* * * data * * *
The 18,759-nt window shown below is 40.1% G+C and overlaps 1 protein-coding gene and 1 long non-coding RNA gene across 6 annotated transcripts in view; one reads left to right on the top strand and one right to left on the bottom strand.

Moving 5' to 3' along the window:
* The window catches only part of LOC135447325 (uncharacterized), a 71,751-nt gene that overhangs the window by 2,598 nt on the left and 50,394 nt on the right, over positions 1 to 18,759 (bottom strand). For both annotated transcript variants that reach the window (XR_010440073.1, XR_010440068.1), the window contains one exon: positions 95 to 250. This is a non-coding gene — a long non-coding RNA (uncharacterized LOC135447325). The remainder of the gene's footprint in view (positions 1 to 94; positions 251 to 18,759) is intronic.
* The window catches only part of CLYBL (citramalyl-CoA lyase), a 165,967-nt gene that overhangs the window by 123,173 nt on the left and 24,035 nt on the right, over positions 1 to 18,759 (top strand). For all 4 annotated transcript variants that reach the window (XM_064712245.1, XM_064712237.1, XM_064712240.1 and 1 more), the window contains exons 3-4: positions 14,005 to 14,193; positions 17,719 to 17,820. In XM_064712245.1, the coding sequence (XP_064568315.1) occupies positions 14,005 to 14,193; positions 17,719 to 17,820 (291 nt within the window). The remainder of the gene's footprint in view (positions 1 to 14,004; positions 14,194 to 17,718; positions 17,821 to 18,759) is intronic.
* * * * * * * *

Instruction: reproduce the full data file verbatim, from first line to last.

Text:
The 18,759-nt window shown below is 40.1% G+C and overlaps 1 protein-coding gene and 1 long non-coding RNA gene across 6 annotated transcripts in view; one reads left to right on the top strand and one right to left on the bottom strand.

Moving 5' to 3' along the window:
* The window catches only part of LOC135447325 (uncharacterized), a 71,751-nt gene that overhangs the window by 2,598 nt on the left and 50,394 nt on the right, over positions 1 to 18,759 (bottom strand). For both annotated transcript variants that reach the window (XR_010440073.1, XR_010440068.1), the window contains one exon: positions 95 to 250. This is a non-coding gene — a long non-coding RNA (uncharacterized LOC135447325). The remainder of the gene's footprint in view (positions 1 to 94; positions 251 to 18,759) is intronic.
* The window catches only part of CLYBL (citramalyl-CoA lyase), a 165,967-nt gene that overhangs the window by 123,173 nt on the left and 24,035 nt on the right, over positions 1 to 18,759 (top strand). For all 4 annotated transcript variants that reach the window (XM_064712245.1, XM_064712237.1, XM_064712240.1 and 1 more), the window contains exons 3-4: positions 14,005 to 14,193; positions 17,719 to 17,820. In XM_064712245.1, the coding sequence (XP_064568315.1) occupies positions 14,005 to 14,193; positions 17,719 to 17,820 (291 nt within the window). The remainder of the gene's footprint in view (positions 1 to 14,004; positions 14,194 to 17,718; positions 17,821 to 18,759) is intronic.